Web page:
We were all minding our business here at QSR one October morning in 2019. Then, Fox News opened the floodgates. The company ran with a headline calling Chick-fil-A, the “slowest drive-thru in America,” crediting us, and the angst poured in on social media. Yes, technically, our 2019 QSR magazine Drive-Thru Study listed the chicken giant last by time, at nearly 323 seconds—well behind Dunkin’s 230.38 mark. But Fox News missed the point.
The notion that speed, and speed alone, inspires success at the drive-thru is substantially flawed. The channel can’t be viewed through a one-lens filter, especially given what’s unfolded this past year. Chick-fil-A’s case was a straightforward one: In that study, the brand had six or more cars 35.5 percent of the time. No other quick-serve cracked 10 percent. Six brands reported at zero. For zero to two cars, Chick-fil-A came in at 23 percent. Every other chain was above 50, with the average settling at 75.2 percent.
So Chick-fil-A was just more crowded than everybody else. It’s going to take longer to move six cars through the line than one. Meanwhile, Chick-fil-A scored first in order accuracy and a handful of other satisfaction metrics, like “pleasant demeanor” and making eye contact. Not to be forgotten, the brand’s employees walk the line and take orders along the path. In turn, when the clock actually starts is a cloudy point and not fair to place side-by-side with traditional menuboards.
Not surprisingly, our 2021 edition showed similar baselines to the 2019 one. Chick-fil-A lagged in speed of service, topped in accuracy, and shined throughout. When I spoke with Khalilah Cooper, Chick-fil-A’s senior director of service and hospitality, we reminisced about the Fox News media storm of two years ago. We all know how social media works these days, and this isn’t a critical lament on my part—I’m guilty of it, too. People scan headlines and dive into the comments.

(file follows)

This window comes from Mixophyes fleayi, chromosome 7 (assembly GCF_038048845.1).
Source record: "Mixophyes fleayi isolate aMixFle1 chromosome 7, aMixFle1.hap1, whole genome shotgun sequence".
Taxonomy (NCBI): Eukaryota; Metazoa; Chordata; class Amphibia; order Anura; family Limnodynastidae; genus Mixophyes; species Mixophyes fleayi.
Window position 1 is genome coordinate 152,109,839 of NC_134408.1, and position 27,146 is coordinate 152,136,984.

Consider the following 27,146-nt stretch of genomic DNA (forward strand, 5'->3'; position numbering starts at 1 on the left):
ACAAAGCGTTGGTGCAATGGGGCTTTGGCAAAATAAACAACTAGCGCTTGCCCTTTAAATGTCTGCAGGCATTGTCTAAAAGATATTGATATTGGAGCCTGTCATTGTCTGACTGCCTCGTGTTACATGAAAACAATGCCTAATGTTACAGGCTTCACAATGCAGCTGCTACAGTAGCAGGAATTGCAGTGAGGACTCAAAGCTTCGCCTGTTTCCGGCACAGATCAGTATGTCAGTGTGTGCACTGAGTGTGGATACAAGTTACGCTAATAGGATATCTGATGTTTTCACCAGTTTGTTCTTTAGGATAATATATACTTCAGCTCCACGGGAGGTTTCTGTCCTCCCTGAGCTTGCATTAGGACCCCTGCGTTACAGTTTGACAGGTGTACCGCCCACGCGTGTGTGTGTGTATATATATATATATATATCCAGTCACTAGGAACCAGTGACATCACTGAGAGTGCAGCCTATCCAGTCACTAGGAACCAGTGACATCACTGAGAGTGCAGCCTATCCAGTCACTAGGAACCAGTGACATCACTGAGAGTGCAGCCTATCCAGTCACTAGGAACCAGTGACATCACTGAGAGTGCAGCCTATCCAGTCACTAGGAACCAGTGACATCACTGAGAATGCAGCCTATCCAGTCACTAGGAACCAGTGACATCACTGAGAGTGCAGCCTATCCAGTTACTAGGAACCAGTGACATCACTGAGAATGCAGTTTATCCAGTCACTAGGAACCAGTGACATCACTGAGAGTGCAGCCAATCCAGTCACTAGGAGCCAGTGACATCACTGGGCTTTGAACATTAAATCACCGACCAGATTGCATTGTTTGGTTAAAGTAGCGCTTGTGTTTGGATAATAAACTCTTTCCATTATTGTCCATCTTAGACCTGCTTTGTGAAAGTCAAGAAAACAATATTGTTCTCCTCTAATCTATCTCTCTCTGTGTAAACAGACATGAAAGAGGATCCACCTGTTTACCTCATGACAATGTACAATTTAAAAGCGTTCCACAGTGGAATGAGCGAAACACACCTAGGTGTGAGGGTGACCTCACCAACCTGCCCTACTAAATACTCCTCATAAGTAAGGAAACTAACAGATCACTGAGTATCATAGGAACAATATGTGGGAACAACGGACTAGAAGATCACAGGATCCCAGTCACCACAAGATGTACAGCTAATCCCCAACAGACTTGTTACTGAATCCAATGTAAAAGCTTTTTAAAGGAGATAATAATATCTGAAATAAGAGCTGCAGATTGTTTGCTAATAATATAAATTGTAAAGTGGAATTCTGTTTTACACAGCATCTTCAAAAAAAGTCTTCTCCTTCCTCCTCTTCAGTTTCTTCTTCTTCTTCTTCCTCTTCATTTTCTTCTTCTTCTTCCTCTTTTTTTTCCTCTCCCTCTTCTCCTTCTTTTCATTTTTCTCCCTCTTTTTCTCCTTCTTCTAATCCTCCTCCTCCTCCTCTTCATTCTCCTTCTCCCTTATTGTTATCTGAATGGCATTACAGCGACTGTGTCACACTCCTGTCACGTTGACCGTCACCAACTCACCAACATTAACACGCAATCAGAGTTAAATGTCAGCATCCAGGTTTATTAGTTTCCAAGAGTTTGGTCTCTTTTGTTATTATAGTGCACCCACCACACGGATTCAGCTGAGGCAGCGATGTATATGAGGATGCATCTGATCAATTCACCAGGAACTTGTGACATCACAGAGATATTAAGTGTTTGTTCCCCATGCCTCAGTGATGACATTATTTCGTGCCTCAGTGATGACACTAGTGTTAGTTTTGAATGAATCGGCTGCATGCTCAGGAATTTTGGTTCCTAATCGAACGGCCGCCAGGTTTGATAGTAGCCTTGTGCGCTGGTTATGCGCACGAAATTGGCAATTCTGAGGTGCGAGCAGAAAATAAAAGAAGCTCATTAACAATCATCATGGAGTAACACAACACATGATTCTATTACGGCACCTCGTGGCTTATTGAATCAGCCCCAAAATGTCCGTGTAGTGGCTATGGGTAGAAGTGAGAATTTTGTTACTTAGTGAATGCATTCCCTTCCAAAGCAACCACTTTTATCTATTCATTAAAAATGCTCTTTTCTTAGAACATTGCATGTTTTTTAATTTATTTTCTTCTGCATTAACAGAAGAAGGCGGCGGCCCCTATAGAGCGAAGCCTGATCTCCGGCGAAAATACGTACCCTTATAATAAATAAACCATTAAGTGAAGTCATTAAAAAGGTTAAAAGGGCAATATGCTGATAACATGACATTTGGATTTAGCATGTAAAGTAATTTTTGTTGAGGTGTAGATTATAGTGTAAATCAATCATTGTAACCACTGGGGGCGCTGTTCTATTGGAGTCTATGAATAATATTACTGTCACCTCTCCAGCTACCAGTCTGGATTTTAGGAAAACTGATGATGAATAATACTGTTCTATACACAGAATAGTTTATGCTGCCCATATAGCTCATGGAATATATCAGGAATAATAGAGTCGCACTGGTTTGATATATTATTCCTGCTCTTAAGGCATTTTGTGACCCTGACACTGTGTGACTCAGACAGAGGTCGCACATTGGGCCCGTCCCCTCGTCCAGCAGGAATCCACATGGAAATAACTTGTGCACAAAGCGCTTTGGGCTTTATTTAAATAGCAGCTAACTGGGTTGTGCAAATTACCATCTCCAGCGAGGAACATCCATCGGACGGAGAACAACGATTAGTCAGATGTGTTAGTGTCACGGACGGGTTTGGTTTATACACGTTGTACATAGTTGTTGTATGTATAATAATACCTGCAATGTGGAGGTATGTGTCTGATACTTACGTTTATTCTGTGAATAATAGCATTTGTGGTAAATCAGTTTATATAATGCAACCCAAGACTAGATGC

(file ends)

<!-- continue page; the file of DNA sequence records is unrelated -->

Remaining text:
It’s becoming increasingly difficult to provide context behind easy-to-sell storylines (like Chick-fil-A is the slowest). But here’s the notable thing—why were people so mad at us about that 2019 study? Because they thought we were crazy. Chick-fil-A is the slowest? “Your stopwatch must be broken.” Or, even more common: “I just went there and it moved amazingly fast.” Yet, actually, from pull up to peel out, it didn’t. It only felt like it did. And that is what Cooper and I spent a lot of time chatting about. The perception of speed versus concrete clocked speed is where Chick-fil-A has changed the game. Even when you drive by a Chick-fil-A, you see the massive line moving. When you’re in it, your car is hardly static. That’s no aberration, and it’s taken remarkably tight and complex operations to get there.
Guests in our 2021 QSR magazine Drive-Thru Study said they were OK sitting a maximum of 13 minutes at the drive-thru, more than last year’s 12 minutes. My guess is this has as much to do with smart phones as anything else. Yet there is a customer-facing element at work. As Cooper calls it, a “level of trust.” People have to believe the experience is going to be a good one when they decided to get in line. Simply getting your order taken early, instead of waiting behind 12 cars to do so, makes a difference. So does the order coming out accurate and employees delivering hospitality. Hence, the check-point system Chick-fil-A deploys to engage with guests multiple times along their journey.
The lesson in all of this, however, is that drive-thru success should be a combination of data and understanding where to look. What metric mattered to each brand’s core base wasn’t black-and-white. Speed might be the main draw at some chains. Tech and menu confirmation boards the answer at another. As always, the best place to start isn’t blindly taking action; it’s listening to consumers. And that’s where the winners in this year’s study raced ahead of the pack.